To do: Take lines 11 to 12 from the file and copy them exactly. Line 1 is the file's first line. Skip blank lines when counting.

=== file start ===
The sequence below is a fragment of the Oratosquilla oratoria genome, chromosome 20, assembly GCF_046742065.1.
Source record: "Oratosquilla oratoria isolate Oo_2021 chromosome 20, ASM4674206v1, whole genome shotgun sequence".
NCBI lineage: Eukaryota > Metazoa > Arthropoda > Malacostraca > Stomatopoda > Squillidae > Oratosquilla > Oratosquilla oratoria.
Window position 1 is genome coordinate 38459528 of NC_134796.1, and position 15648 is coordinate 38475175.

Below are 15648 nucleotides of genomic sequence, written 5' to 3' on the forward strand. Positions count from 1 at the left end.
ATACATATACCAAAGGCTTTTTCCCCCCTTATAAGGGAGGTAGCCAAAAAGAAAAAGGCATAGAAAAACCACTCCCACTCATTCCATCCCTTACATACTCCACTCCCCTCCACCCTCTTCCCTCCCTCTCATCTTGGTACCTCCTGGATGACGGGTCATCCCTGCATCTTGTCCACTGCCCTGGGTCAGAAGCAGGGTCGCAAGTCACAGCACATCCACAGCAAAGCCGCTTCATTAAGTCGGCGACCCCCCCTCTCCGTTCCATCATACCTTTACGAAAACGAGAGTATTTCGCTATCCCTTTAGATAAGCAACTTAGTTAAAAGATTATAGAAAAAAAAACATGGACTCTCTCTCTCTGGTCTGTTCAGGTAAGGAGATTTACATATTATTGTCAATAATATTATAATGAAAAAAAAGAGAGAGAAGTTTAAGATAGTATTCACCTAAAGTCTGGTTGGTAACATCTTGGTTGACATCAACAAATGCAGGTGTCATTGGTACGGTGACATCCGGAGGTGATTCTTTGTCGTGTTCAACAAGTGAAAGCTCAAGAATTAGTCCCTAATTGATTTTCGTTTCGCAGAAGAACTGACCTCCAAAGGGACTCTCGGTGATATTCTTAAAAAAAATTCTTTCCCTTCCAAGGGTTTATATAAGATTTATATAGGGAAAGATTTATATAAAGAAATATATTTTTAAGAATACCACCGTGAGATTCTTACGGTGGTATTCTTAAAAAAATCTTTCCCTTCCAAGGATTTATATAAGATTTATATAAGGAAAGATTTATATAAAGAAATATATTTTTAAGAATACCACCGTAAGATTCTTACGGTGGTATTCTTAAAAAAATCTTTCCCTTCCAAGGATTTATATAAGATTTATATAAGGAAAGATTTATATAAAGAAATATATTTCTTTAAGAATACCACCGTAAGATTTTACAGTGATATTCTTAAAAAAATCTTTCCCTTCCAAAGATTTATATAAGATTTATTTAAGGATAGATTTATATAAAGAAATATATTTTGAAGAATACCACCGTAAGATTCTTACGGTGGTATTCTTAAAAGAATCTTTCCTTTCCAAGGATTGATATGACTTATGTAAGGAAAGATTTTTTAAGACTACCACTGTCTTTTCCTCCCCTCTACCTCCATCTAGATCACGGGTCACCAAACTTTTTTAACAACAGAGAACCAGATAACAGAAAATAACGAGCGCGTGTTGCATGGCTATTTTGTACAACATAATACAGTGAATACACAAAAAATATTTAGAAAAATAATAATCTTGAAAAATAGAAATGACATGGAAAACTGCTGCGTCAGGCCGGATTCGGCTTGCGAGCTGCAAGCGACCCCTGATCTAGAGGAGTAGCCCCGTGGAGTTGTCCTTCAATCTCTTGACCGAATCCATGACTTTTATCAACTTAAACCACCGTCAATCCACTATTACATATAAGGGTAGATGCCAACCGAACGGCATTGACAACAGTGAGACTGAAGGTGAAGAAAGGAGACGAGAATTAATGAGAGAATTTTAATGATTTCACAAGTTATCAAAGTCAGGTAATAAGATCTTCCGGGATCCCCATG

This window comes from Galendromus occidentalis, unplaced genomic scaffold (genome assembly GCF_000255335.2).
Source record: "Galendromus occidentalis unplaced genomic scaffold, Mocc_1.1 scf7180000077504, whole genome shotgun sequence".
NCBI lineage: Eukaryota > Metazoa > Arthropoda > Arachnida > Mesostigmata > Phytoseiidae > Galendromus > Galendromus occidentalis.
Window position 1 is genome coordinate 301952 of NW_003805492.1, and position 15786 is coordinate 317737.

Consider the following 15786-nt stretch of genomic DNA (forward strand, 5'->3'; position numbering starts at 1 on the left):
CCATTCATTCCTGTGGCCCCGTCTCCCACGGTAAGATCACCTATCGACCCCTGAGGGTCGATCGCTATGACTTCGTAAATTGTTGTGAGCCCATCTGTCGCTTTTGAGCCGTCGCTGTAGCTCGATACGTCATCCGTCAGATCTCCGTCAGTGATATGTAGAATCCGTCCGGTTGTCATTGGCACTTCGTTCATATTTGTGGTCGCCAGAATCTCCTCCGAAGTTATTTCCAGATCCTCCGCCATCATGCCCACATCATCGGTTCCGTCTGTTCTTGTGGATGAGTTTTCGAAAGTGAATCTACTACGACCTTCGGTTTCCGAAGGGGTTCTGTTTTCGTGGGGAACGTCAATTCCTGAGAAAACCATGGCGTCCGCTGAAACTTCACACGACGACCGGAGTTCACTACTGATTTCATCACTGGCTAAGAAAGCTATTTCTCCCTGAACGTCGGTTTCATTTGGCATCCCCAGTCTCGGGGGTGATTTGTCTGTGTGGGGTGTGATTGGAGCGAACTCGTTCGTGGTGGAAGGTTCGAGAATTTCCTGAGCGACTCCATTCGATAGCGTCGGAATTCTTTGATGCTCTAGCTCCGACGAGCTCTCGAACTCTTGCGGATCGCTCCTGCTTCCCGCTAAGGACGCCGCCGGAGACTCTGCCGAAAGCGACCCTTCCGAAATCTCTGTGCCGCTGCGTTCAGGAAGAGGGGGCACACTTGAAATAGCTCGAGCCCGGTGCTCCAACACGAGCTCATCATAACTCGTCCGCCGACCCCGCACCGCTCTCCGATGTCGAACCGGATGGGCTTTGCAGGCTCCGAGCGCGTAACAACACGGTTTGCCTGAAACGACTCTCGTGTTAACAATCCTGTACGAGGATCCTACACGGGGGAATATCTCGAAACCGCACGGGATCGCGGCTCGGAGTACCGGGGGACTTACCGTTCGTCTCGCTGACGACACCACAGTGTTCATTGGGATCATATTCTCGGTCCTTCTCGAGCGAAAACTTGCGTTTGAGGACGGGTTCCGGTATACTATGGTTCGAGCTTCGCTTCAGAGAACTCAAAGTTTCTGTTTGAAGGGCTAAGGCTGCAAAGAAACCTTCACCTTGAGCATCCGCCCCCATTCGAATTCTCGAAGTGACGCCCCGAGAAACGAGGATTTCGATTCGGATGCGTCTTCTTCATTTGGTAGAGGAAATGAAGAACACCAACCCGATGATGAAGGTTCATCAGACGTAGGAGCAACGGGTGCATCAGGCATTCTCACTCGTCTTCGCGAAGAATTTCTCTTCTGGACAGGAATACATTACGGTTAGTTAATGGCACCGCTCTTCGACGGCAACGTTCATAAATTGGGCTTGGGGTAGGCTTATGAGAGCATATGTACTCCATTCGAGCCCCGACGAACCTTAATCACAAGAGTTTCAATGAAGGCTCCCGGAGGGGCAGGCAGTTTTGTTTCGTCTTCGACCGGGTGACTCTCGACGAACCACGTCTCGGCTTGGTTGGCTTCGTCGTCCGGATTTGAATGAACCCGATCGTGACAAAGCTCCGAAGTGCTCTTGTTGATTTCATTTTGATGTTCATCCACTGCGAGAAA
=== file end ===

Consider the following 15786-nt stretch of genomic DNA (forward strand, 5'->3'; position numbering starts at 1 on the left):
CCATTCATTCCTGTGGCCCCGTCTCCCACGGTAAGATCACCTATCGACCCCTGAGGGTCGATCGCTATGACTTCGTAAATTGTTGTGAGCCCATCTGTCGCTTTTGAGCCGTCGCTGTAGCTCGATACGTCATCCGTCAGATCTCCGTCAGTGATATGTAGAATCCGTCCGGTTGTCATTGGCACTTCGTTCATATTTGTGGTCGCCAGAATCTCCTCCGAAGTTATTTCCAGATCCTCCGCCATCATGCCCACATCATCGGTTCCGTCTGTTCTTGTGGATGAGTTTTCGAAAGTGAATCTACTACGACCTTCGGTTTCCGAAGGGGTTCTGTTTTCGTGGGGAACGTCAATTCCTGAGAAAACCATGGCGTCCGCTGAAACTTCACACGACGACCGGAGTTCACTACTGATTTCATCACTGGCTAAGAAAGCTATTTCTCCCTGAACGTCGGTTTCATTTGGCATCCCCAGTCTCGGGGGTGATTTGTCTGTGTGGGGTGTGATTGGAGCGAACTCGTTCGTGGTGGAAGGTTCGAGAATTTCCTGAGCGACTCCATTCGATAGCGTCGGAATTCTTTGATGCTCTAGCTCCGACGAGCTCTCGAACTCTTGCGGATCGCTCCTGCTTCCCGCTAAGGACGCCGCCGGAGACTCTGCCGAAAGCGACCCTTCCGAAATCTCTGTGCCGCTGCGTTCAGGAAGAGGGGGCACACTTGAAATAGCTCGAGCCCGGTGCTCCAACACGAGCTCATCATAACTCGTCCGCCGACCCCGCACCGCTCTCCGATGTCGAACCGGATGGGCTTTGCAGGCTCCGAGCGCGTAACAACACGGTTTGCCTGAAACGACTCTCGTGTTAACAATCCTGTACGAGGATCCTACACGGGGGAATATCTCGAAACCGCACGGGATCGCGGCTCGGAGTACCGGGGGACTTACCGTTCGTCTCGCTGACGACACCACAGTGTTCATTGGGATCATATTCTCGGTCCTTCTCGAGCGAAAACTTGCGTTTGAGGACGGGTTCCGGTATACTATGGTTCGAGCTTCGCTTCAGAGAACTCAAAGTTTCTGTTTGAAGGGCTAAGGCTGCAAAGAAACCTTCACCTTGAGCATCCGCCCCCATTCGAATTCTCGAAGTGACGCCCCGAGAAACGAGGATTTCGATTCGGATGCGTCTTCTTCATTTGGTAGAGGAAATGAAGAACACCAACCCGATGATGAAGGTTCATCAGACGTAGGAGCAACGGGTGCATCAGGCATTCTCACTCGTCTTCGCGAAGAATTTCTCTTCTGGACAGGAATACATTACGGTTAGTTAATGGCACCGCTCTTCGACGGCAACGTTCATAAATTGGGCTTGGGGTAGGCTTATGAGAGCATATGTACTCCATTCGAGCCCCGACGAACCTTAATCACAAGAGTTTCAATGAAGGCTCCCGGAGGGGCAGGCAGTTTTGTTTCGTCTTCGACCGGGTGACTCTCGACGAACCACGTCTCGGCTTGGTTGGCTTCGTCGTCCGGATTTGAATGAACCCGATCGTGACAAAGCTCCGAAGTGCTCTTGTTGATTTCATTTTGATGTTCATCCACTGCGAGAAA